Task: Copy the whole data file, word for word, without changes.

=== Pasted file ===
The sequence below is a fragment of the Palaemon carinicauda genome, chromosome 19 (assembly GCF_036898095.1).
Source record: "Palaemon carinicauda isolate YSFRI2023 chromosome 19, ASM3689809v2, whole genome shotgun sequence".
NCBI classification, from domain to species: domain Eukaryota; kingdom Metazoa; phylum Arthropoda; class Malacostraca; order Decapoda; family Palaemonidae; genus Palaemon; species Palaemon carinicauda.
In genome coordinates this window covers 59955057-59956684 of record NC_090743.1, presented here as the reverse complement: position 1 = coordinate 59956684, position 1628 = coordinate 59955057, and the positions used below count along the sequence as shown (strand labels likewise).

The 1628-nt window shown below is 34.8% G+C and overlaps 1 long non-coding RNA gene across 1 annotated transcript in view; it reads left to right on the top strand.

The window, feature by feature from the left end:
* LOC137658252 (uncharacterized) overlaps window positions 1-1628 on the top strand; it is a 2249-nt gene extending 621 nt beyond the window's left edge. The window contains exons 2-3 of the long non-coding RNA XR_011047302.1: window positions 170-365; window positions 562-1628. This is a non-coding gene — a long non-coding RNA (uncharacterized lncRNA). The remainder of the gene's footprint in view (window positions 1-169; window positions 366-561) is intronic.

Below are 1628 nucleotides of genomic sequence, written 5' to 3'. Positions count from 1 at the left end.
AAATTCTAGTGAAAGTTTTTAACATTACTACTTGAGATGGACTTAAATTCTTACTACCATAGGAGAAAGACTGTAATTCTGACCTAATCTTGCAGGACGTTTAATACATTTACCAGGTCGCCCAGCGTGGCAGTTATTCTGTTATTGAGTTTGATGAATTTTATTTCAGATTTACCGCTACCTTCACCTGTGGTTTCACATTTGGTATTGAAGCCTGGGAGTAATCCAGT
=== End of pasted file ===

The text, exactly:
The sequence below is a fragment of the Palaemon carinicauda genome, chromosome 19 (assembly GCF_036898095.1).
Source record: "Palaemon carinicauda isolate YSFRI2023 chromosome 19, ASM3689809v2, whole genome shotgun sequence".
NCBI classification, from domain to species: domain Eukaryota; kingdom Metazoa; phylum Arthropoda; class Malacostraca; order Decapoda; family Palaemonidae; genus Palaemon; species Palaemon carinicauda.
In genome coordinates this window covers 59955057-59956684 of record NC_090743.1, presented here as the reverse complement: position 1 = coordinate 59956684, position 1628 = coordinate 59955057, and the positions used below count along the sequence as shown (strand labels likewise).

The 1628-nt window shown below is 34.8% G+C and overlaps 1 long non-coding RNA gene across 1 annotated transcript in view; it reads left to right on the top strand.

The window, feature by feature from the left end:
* LOC137658252 (uncharacterized) overlaps window positions 1-1628 on the top strand; it is a 2249-nt gene extending 621 nt beyond the window's left edge. The window contains exons 2-3 of the long non-coding RNA XR_011047302.1: window positions 170-365; window positions 562-1628. This is a non-coding gene — a long non-coding RNA (uncharacterized lncRNA). The remainder of the gene's footprint in view (window positions 1-169; window positions 366-561) is intronic.

Below are 1628 nucleotides of genomic sequence, written 5' to 3'. Positions count from 1 at the left end.
AAATTCTAGTGAAAGTTTTTAACATTACTACTTGAGATGGACTTAAATTCTTACTACCATAGGAGAAAGACTGTAATTCTGACCTAATCTTGCAGGACGTTTAATACATTTACCAGGTCGCCCAGCGTGGCAGTTATTCTGTTATTGAGTTTGATGAATTTTATTTCAGATTTACCGCTACCTTCACCTGTGGTTTCACATTTGGTATTGAAGCCTGGGAGTAATCCAGT